Not as a first action: this function is used elsewhere in the code and a change could cause breaks. But if a deep investigation finds that it misbehaves for some cases, then it can be modified, and the consequences on other parts of the code must be deeply investigated as well.
Here is my quick test:…

In reply to by Howard-C

Well, I ran a debug build of MuseScore inside gdb, I made a 6/8 score, and then I interrupted the execution with Crtl+C and set a breakpoint at the beginning of function toDurationList. I continued the execution and inserted a quarter note at the beginning of a measure. The breakpoint stopped the execution twice, and by calling the backtrace I could identify which one was the call inserting the rests (the other one was just verifying that the note would fit inside the measure).
There are probably other ways for achieving the same score result, so, probably, some of them call other functions such as those in noteentry.cpp, but we have to be careful not to modify the funtions changing the user-inserted duration (e.g. if the user inserts a 2/4 duration MuseScore should insert a 3/8 tied to 1/8 instead), but only those changing the automatically inserted rests.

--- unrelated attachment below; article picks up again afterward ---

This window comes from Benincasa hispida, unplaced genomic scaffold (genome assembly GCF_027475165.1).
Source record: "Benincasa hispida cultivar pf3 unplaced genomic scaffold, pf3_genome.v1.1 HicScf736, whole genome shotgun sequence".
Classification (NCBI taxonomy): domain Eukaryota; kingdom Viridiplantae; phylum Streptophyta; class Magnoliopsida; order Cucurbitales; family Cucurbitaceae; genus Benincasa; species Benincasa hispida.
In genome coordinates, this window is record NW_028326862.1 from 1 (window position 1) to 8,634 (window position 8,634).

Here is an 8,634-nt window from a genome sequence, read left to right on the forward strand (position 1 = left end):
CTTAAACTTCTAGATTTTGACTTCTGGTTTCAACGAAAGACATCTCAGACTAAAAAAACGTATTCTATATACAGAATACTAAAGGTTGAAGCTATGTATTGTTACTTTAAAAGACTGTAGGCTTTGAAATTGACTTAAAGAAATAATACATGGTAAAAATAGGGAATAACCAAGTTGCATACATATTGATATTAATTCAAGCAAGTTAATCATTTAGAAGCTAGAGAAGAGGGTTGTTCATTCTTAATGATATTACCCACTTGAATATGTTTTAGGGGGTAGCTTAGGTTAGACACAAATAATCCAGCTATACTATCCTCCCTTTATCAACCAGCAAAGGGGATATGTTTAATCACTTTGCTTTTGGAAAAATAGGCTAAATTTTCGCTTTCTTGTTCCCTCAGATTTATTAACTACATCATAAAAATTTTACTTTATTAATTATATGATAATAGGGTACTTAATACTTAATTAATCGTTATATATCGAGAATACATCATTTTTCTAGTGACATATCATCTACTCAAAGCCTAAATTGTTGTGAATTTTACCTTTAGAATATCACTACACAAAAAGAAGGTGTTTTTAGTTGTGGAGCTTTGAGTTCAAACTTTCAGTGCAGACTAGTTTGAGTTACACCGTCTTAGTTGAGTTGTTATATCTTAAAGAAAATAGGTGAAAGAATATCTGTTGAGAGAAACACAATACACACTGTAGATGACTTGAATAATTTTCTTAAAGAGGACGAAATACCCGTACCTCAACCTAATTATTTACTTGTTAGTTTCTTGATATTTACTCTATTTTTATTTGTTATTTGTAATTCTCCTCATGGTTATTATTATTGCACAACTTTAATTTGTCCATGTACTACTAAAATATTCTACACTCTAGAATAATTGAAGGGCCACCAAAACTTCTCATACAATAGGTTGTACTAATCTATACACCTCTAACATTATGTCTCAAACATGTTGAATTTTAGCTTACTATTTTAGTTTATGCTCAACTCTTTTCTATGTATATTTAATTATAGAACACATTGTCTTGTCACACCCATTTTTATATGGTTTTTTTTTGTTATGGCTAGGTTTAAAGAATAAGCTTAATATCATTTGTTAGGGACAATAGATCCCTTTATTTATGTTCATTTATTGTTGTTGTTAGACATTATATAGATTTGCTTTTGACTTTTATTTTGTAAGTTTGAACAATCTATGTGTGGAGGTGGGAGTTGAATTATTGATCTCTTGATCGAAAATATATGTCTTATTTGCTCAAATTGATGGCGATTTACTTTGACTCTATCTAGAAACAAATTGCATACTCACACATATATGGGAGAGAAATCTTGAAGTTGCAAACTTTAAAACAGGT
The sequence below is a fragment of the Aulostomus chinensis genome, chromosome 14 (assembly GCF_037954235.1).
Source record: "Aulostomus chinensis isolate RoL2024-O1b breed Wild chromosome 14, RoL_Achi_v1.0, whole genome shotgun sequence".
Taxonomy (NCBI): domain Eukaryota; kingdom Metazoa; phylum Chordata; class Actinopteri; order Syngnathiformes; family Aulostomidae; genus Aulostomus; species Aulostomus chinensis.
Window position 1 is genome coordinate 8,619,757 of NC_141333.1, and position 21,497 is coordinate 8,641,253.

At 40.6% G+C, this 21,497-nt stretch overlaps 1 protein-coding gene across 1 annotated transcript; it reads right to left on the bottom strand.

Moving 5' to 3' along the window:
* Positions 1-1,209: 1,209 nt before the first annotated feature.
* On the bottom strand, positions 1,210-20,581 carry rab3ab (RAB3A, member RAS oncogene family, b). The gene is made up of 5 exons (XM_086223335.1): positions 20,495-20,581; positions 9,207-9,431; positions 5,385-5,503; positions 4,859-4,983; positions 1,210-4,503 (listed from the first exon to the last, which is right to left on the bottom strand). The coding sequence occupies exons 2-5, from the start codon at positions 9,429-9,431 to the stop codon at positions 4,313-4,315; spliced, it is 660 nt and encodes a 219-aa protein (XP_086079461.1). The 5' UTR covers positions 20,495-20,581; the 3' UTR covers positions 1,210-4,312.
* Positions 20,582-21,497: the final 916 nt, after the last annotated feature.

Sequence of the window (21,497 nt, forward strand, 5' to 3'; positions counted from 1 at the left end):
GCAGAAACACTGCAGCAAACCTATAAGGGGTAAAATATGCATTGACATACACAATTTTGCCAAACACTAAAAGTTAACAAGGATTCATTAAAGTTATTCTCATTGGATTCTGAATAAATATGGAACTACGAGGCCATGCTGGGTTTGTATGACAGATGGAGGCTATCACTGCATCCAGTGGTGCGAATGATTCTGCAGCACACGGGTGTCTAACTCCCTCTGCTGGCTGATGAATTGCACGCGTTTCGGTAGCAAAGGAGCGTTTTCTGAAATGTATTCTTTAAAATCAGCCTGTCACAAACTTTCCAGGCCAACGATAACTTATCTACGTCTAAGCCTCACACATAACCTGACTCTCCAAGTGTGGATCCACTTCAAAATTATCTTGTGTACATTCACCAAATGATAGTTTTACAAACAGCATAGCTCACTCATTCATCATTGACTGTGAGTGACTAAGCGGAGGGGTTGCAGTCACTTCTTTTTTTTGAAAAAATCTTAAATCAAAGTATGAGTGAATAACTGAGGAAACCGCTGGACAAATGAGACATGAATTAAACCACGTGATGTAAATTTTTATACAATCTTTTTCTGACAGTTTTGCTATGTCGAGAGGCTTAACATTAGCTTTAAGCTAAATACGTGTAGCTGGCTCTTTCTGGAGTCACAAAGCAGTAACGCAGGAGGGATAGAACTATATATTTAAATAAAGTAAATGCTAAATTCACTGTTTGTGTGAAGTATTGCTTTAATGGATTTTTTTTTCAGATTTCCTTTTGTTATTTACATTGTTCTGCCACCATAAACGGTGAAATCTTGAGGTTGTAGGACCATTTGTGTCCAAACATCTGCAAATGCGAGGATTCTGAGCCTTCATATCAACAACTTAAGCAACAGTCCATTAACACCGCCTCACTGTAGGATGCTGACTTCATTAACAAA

I suspect that the function in edit.cpp could be called (by I didn't verify it) when changing the duration of the rest (e.g. by selecting it and pressing a different, possibly longer, duration).

In reply to by Howard-C

Depends on the debugger you use. If you're using visual studio or Qt Creator, you can set a breakpoint once in debug mode by clicking in the gutter of in front of/on the line number. A red circle will appear if done so correctly.

In reply to by Howard-C

If you are using Microsoft Visual Studio under Windows, you can have a look here:…
or here (this link talks about C#, but debugging a C++ program in Visual Studio is basically the same):
If you are working under Linux, you can see:

The stack trace, or back trace, is the list of functions which have been called to arrive to the point you have set a breakpoint (or in general the point where the program execution has -temporarily- stopped).

Please remember that, in order to have useful information while running under a debugger, MuseScore has to be compiled with debug options (under Windows the default is already ok since it is release mode with debug symbols):…